THIS ANCIENT TOWN isassociated with the Setupatis, local rulers who rose to prominence in thelate 17th century under the Madurai Nayakas. They derived prestige and income by controlling the isthmus that led to Rameshvaram island. A century later, their rule came to an end when they surrendered to the East India Company in 1792.
To the west of the present town is the palace complex of the Setupatis. Though little remains, the 17th-century Ramalinga Villas on the north side of the palace complex, still has well-preserved wall paintings. These depict the epics as well as battle scenes, business transactions and royal ceremonies. The tipper chambers depict more private royal scenes, such as family gatherings, music and dance recitals, and hunting expeditions. A small shrine, facing north, is dedicated to the family goddess of the Sotupatis , Rajarajeshvari. It stands immediately south of the Ramalinga Vilas.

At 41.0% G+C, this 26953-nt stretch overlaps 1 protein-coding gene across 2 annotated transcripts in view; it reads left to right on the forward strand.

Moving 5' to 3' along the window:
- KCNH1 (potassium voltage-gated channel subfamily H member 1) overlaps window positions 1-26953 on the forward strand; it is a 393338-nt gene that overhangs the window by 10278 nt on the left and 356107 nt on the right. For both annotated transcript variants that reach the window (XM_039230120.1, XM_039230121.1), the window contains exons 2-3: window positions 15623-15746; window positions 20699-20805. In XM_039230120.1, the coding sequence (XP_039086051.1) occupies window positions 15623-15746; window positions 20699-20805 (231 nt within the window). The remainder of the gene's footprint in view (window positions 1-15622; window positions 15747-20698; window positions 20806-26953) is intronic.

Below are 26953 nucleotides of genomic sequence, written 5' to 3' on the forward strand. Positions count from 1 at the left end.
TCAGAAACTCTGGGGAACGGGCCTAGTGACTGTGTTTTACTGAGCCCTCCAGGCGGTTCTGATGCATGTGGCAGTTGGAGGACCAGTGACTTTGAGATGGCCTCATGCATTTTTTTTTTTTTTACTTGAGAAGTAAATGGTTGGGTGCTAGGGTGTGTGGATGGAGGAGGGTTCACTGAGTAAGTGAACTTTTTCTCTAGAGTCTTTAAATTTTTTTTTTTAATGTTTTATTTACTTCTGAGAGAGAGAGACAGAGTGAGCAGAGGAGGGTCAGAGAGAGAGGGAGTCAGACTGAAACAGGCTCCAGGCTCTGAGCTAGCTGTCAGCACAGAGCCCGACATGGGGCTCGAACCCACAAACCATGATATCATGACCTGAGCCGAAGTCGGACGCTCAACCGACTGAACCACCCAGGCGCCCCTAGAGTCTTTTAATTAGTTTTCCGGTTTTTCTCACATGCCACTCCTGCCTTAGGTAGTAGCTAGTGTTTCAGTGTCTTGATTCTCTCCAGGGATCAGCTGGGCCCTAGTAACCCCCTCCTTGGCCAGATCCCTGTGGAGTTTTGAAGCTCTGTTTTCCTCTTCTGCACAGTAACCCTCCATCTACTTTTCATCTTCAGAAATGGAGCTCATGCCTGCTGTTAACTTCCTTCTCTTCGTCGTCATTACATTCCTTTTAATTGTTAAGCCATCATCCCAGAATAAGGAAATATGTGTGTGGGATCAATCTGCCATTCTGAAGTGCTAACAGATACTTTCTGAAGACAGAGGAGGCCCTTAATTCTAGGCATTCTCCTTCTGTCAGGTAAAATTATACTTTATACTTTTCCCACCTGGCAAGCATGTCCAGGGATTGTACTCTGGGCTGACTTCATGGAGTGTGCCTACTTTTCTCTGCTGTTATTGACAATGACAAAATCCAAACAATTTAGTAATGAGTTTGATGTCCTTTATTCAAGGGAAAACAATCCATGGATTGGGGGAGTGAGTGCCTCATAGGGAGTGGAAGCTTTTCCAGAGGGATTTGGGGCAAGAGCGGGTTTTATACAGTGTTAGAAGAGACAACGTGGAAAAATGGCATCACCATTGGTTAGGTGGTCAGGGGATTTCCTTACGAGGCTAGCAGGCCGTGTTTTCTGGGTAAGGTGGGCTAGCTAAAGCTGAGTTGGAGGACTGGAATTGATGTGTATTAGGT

On the outskirts of the town is the 800-year-old Erwadi Uargah, housing the tomb of Ibrahim Syed Aulia, a Muslim saint, It attracts devotees from all over India, as well as from Sri Lanka, Malaysia and Singapore during its annual festival in December.